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By Chad Carlson
Photo Credit: Jared Wickerham/Getty Images
The Chicago Cubs are in the midst of yet another disappointing season.  Coming into tonight’s game with a 44-65 record, the Cubbies were 16.5 games out of first place, mainly due to their horrendously inconsistent starting pitching.  Despite their pitching woes, their offense has quite a bit of power bats in the lineup, and that was evident tonight, as they tattooed the Pirates with 21 hits, including six homeruns, on their way to an 11-5 rout at PNC Park.
Kevin Correia, who was coming into the game looking for his 13th victory, continued his hideous pitching at PNC Park, failing to make it out of the third inning.  His on-mound opponent, Randy Wells, who is having a pretty rough year of his own, held the Pirates in check after a shaky first inning.  The Cubs’ right-hander gave up just two runs on five hits through six innings, walking only one while striking out seven batters.
The Cubs jumped on Correia and the Pirates right away tonight.  In the top of the first inning, Starlin Castro led off with a single, and stole second base to put a runner on scoring position with no outs.  After Darwin Barney singled, putting runners at the corners, Aramis Ramirez smacked a broken-bat single to left, scoring Castro, giving the Cubs an early 1-0 advantage.
Pittsburgh jumped on Wells right away as well.  After Andrew McCutchen singled and moved to second on catcher Geovany Soto’s throwing error, Garrett Jones hammered a full-count homerun to deep right center, giving the Bucs a 2-1 lead.  Unfortunately, the lead wouldn’t last long.
Correia continued to struggle in the second frame.  After striking out Alfonso Soriano to begin the inning, the Pirates’ starter was tagged for four runs, including a three-run homerun by Ramirez.  But the highlight of the inning came off the unlikely bat of Tyler Colvin, who blasted a solo homerun out of PNC Park, one-bouncing into the river.  It was only the 29th ball in the history of PNC Park to end up in the Allegheny.  The Cubs owned a 5-2 lead after two, but it would only get worse from there.
Soto and Soriano would hit back-to-back homeruns in the third inning to end Correia’s evening.  Soto’s was a two-run shot, which scored Marlyn Byrd.  Alfonso’s blast, which traveled an estimated 440 feet, was the nail in the coffin for Correia.  He lasted just two innings, giving up eight runs on ten hits, inflating his ERA to 4.71.  The Pirates trailed 8-2 after a long and torturing top of the third inning.
Soriano was back at it again in the fourth, blasting his second homerun of the game, two batters after Byrd hit a solo shot of his own.  The Cubs continued their relentless attack on Pirates’ pitching, widening the lead to 10-2.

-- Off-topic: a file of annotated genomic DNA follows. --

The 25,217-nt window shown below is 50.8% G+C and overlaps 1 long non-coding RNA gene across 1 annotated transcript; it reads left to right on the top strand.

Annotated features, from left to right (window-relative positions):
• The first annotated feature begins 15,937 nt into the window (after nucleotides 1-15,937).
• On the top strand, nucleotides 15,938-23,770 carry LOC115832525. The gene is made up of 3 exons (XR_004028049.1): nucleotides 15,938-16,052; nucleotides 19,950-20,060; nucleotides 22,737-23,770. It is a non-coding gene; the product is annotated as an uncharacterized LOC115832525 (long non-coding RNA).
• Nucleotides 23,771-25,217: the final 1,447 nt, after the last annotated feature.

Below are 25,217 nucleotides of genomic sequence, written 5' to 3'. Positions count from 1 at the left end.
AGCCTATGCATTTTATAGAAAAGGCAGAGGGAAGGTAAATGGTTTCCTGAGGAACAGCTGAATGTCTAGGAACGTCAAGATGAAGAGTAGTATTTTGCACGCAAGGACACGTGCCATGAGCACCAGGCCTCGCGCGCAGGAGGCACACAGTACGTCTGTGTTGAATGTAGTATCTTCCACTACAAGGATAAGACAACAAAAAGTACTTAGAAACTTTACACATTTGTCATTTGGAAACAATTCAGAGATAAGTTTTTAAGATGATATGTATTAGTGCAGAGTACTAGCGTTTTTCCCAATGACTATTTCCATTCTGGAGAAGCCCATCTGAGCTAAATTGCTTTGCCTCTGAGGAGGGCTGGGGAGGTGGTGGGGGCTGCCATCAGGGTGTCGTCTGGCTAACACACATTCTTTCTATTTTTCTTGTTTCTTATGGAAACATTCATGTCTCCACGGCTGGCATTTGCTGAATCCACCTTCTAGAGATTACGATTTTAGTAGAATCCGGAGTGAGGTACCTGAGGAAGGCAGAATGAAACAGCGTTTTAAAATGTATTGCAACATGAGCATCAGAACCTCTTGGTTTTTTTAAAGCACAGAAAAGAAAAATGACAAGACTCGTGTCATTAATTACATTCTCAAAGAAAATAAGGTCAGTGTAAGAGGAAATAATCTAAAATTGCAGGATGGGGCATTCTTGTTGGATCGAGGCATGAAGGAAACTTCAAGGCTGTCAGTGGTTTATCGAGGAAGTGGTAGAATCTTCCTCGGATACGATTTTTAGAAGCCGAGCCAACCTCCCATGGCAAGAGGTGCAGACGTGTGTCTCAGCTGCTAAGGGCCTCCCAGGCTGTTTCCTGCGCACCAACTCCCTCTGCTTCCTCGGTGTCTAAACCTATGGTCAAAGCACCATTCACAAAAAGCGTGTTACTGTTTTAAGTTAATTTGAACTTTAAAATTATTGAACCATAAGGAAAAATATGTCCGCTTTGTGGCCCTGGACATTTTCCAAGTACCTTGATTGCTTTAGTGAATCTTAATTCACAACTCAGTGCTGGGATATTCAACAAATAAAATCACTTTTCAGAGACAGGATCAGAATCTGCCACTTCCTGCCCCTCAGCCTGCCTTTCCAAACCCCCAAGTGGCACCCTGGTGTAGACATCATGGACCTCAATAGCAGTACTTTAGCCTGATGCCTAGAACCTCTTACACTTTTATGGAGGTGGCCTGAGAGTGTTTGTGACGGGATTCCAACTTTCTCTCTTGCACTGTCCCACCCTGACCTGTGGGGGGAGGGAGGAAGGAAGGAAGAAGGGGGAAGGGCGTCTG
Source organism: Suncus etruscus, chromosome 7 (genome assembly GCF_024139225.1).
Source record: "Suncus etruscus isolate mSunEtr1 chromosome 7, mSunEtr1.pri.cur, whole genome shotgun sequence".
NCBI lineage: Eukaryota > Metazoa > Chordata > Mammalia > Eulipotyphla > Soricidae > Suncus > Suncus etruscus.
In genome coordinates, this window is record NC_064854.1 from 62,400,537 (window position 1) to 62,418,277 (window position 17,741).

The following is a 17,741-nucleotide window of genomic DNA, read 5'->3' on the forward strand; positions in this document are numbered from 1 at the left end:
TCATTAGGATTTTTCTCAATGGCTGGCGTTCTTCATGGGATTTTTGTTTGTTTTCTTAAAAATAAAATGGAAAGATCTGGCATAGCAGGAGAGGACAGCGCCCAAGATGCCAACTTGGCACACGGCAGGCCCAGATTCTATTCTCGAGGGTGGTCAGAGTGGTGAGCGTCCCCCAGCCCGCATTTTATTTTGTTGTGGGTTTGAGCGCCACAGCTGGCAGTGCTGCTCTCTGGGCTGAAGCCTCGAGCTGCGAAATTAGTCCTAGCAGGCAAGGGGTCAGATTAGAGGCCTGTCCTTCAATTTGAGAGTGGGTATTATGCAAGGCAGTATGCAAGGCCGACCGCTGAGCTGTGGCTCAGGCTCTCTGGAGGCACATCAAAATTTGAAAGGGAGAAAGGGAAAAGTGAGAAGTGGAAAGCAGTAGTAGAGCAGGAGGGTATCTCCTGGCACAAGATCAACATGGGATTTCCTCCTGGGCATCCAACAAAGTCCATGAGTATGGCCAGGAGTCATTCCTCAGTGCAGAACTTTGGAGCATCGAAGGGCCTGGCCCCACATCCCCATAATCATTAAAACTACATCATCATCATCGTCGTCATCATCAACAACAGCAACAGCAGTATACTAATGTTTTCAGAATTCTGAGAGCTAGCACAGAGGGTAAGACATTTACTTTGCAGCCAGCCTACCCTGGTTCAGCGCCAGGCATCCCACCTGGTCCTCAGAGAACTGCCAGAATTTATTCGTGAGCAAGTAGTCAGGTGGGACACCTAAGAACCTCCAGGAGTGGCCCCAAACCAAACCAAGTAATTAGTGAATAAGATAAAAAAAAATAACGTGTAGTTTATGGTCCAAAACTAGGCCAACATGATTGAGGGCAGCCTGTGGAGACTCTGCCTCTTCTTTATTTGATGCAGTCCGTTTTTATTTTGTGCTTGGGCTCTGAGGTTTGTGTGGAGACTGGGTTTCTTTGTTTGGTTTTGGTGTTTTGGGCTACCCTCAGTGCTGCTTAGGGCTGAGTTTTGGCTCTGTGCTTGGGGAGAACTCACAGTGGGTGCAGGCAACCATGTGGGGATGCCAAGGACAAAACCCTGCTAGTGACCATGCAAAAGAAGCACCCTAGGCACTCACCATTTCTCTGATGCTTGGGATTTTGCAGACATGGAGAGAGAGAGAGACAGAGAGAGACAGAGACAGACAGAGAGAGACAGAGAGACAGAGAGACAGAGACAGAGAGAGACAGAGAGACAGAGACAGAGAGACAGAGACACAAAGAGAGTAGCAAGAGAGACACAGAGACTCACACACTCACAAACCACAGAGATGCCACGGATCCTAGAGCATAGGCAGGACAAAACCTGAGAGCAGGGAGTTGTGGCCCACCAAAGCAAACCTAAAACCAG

Castro added an RBI single in the seventh to give the Cubs an 11-2 lead.  It was his third knock of the game.  He, along with Barney, led the Cubs with a trio of hits a piece, while Ramirez led the charge with four RBI’s along with Soriano’s pair of solo homeruns.
The Pirates added three runs in the eighth inning and one in the ninth to make the score look a little more respectable.  Jones hit his second homerun of the game, and Brandon Wood hit a pinch-hit two run homerun, scoring Neil Walker.  Jones’ sacrifice fly in the ninth closed the gap slightly to 11-6.  G.I. Jones had four RBI’s on the night, one of the very few bright spots for Pittsburgh.
Obviously, this was a disastrous game for Correia and the pitching staff.  But what may be overlooked is that the Pirates’ offense, once again, struggled to score runs.  While they did score six runs, something of a rarity for the offense, four of the runs were scored at a point where the game was already out of hand.
This is clearly a game that the Pirates need to forget about quickly.  The term “must-win” is widely overused in sports, but it applies for the next two games against the Cubs.  Pittsburgh can’t afford to lose this series to Chicago, they can’t afford to drop any more games back of the Milwaukee Brewers, and mentally, they can’t drop below that .500 mark that has eluded the team for almost twenty years.
The Bucs will turn to Charlie Morton to turn things around and half the team’s current five-game losing streak.  After using seven pitchers in tonight’s game, Pittsburgh will need a strong performance from their starting pitcher.  Chuck will be looking for his ninth win of the season as he faces off against the Cubs’ Matt Garza.  First pitch is scheduled for 7:05pm.
Record Vs. Cubs: 6-5
Record Vs. N.L. Central: 25-18
Home Record: 26-27
Overall Record: 54-54